Rob Natelson

Rob Natelson was repeatedly cited again in two Supreme Court opinions this term---making this 16 times in four cases since 2013. In addition, parts of Chief Justice Roberts' 2012 opinion on the "Obamacare" health care law closely tracked Rob's original research on the Necessary and Proper Clause.

He also is widely acknowledged to be the country's leading scholar on the Constitution's amendment procedure, and among the leaders on several other topics.

Rob is the Independence Institute's Senior Fellow in Constitutional Jurisprudence. He was a law professor for 25 years, serving at three different universities. Among other subjects, he taught Constitutional Law, Constitutional History, Advanced Constitutional Law, and First Amendment. He is also the Senior Fellow in Constitutional Jurisprudence at the Montana Policy Institute.

Rob is especially known for his studies of the Constitution's original meaning. His research has carried him to libraries throughout the United States and in Britain, including four months at Oxford. The results have included several break-though discoveries.

His publications are too numerous to list; the bibliography below is just a sample. In addition to his articles on the U.S. Constitution, he created the first online guide to "originalist"  research (now partly duplicated here); created the database the Documentary History of the Ratification of the Montana Constitution; and in conjunction with his eldest daughter Rebecca, edited the first complete Internet versions of the Emperor Justinian's great Roman law collection (in Latin).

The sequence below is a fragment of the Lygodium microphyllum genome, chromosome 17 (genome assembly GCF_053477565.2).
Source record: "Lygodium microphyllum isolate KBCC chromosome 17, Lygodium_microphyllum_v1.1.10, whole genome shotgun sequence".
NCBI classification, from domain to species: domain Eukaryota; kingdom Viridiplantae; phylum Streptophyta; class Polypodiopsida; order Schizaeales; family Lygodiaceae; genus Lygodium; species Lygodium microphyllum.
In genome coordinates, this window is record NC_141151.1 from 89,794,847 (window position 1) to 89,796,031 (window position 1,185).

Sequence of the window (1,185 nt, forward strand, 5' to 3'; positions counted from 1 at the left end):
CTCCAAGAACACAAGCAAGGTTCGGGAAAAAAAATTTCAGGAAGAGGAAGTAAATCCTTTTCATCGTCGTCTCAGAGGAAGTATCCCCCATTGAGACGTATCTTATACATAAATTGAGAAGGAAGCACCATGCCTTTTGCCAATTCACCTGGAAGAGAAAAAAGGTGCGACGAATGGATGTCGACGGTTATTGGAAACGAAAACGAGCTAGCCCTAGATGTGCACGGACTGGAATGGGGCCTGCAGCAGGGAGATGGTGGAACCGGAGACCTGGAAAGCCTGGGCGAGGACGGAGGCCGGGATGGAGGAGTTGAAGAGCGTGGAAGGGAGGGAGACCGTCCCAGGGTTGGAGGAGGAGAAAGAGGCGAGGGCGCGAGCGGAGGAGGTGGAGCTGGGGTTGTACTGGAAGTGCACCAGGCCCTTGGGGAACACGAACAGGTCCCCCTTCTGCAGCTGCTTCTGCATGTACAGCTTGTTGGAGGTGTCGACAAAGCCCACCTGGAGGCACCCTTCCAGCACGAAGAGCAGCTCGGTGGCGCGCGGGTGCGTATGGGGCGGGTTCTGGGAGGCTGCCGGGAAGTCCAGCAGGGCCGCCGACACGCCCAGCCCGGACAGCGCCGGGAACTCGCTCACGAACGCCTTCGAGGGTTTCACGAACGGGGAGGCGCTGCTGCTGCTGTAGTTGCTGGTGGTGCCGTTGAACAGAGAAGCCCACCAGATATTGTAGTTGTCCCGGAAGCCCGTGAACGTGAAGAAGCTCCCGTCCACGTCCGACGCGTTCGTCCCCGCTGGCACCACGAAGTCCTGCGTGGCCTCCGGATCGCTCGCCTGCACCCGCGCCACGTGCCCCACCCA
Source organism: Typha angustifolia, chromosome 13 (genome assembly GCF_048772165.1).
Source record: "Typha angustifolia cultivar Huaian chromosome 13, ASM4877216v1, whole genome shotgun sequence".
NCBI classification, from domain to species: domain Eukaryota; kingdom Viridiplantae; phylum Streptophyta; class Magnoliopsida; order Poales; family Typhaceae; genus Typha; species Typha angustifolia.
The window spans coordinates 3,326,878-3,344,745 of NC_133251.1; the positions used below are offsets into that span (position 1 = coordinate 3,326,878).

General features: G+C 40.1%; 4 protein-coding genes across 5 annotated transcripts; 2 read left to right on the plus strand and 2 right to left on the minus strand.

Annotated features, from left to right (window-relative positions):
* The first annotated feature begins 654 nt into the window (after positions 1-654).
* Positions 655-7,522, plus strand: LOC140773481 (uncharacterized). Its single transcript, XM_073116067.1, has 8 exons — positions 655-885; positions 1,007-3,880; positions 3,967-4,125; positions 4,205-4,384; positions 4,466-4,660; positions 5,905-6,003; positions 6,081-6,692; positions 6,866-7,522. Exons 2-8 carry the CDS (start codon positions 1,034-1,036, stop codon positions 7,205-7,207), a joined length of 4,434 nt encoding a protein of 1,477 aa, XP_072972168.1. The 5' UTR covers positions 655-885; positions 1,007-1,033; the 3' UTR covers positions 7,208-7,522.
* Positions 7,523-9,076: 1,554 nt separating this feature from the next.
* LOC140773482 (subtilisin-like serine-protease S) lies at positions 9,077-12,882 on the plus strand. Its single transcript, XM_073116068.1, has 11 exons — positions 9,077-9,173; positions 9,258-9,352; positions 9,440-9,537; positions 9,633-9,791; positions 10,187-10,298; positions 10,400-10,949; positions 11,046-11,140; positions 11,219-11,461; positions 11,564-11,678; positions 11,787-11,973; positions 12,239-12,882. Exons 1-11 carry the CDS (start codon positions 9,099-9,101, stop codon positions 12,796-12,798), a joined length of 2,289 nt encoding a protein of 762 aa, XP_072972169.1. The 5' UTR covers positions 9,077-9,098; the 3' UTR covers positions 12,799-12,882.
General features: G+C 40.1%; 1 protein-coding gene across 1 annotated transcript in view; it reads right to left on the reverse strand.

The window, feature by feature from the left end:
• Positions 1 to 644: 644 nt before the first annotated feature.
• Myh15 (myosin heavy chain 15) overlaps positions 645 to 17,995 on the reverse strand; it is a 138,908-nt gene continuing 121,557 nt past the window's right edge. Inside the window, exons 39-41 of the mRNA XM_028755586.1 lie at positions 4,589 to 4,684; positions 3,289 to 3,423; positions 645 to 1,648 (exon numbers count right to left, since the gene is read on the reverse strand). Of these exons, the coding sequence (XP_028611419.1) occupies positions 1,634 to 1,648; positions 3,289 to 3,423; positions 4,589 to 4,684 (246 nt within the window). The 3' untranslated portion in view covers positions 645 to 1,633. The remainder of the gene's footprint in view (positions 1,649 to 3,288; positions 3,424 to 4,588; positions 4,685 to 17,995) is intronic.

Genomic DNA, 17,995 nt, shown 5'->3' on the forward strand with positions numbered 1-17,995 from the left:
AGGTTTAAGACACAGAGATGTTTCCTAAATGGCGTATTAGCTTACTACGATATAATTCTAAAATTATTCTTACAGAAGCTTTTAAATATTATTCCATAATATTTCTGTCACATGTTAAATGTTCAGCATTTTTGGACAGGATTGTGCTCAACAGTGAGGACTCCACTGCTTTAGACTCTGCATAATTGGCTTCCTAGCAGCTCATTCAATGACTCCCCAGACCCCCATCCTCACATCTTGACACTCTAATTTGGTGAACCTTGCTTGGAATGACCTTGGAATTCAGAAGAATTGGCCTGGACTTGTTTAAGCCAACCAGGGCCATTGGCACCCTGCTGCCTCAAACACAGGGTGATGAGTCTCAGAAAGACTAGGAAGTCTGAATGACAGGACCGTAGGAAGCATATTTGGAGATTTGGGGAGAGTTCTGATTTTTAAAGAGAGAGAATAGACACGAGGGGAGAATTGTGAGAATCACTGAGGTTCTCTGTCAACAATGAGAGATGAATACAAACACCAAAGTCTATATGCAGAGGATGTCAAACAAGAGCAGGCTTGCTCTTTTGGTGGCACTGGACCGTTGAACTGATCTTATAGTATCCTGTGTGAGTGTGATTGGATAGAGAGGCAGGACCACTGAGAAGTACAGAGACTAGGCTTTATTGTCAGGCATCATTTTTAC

There are several keys to Rob's success as a scholar. Unlike most constitutional writers, he has academic training not merely in law or in history, but in both, as well as in the Latin classics that were the mainstay of Founding-Era education. He works hard to keep his historical investigations objective. He also has the benefit of lessons and habits learned in the "real world," since prior to entering academia he practiced law in two states, ran his own businesses, and worked as a journalist and at other jobs.

For about a decade, Rob had a career in public life in his "spare time." He  created and hosted Montana's first statewide commercial radio talk show; became the state's best known political activist; led, among other campaigns, the most successful petition-referendum drive in state history; and helped push through several important pieces of legislation. In June 2000, he was the runner-up among five candidates in the party primaries for Governor.

Today's academia is not a welcoming place for scholars with free market views. Nevertheless, near the end of his academic career, his university recognized his extraordinary research achievements.

Recreation?  Rob loves to spend time in the great outdoors, where he enjoys hiking and skiing with his wife and three daughters. He also likes opera, travel, and science fiction.
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Compiled Works of Rob Natelson

When lawyers and judges interpret legal documents, they usually try to ascertain the understanding of the parties to the document.

This is a guide to the constitutional issue of whether a child is a citizen if born in the United States to alien parents here illegally.

Margaret Mitchell's book, Gone With the Wind, holds a plethora of references to historical events occurring during the 1860s.

A newly published speech by one of our Framers offers important clues to the constitutional role of the states, of the right to keep and bear arms, and of the amendment process.

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